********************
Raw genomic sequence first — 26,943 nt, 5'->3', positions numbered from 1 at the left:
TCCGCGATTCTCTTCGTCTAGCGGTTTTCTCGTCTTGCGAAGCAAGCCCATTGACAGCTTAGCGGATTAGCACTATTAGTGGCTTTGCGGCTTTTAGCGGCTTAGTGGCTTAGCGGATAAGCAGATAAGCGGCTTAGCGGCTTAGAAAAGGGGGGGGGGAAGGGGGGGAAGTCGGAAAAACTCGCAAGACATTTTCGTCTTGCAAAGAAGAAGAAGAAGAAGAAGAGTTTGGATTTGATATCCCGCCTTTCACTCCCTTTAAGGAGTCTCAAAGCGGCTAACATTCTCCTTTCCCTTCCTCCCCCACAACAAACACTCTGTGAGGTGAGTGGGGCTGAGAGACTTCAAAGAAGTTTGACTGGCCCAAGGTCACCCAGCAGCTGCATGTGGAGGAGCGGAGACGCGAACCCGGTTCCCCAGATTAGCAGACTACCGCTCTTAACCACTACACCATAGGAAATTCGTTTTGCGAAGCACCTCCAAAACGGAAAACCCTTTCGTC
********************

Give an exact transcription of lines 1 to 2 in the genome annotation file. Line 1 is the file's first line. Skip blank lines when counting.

Raw genomic sequence first — 26,943 nt, 5'->3', positions numbered from 1 at the left:
TCCGCGATTCTCTTCGTCTAGCGGTTTTCTCGTCTTGCGAAGCAAGCCCATTGACAGCTTAGCGGATTAGCACTATTAGTGGCTTTGCGGCTTTTAGCGGCTTAGTGGCTTAGCGGATAAGCAGATAAGCGGCTTAGCGGCTTAGAAAAGGGGGGGGGGAAGGGGGGGAAGTCGGAAAAACTCGCAAGACATTTTCGTCTTGCAAAGAAGAAGAAGAAGAAGAAGAGTTTGGATTTGATATCCCGCCTTTCACTCCCTTTAAGGAGTCTCAAAGCGGCTAACATTCTCCTTTCCCTTCCTCCCCCACAACAAACACTCTGTGAGGTGAGTGGGGCTGAGAGACTTCAAAGAAGTTTGACTGGCCCAAGGTCACCCAGCAGCTGCATGTGGAGGAGCGGAGACGCGAACCCGGTTCCCCAGATTAGCAGACTACCGCTCTTAACCACTACACCATAGGAAATTCGTTTTGCGAAGCACCTCCAAAACGGAAAACCCTTTCGTC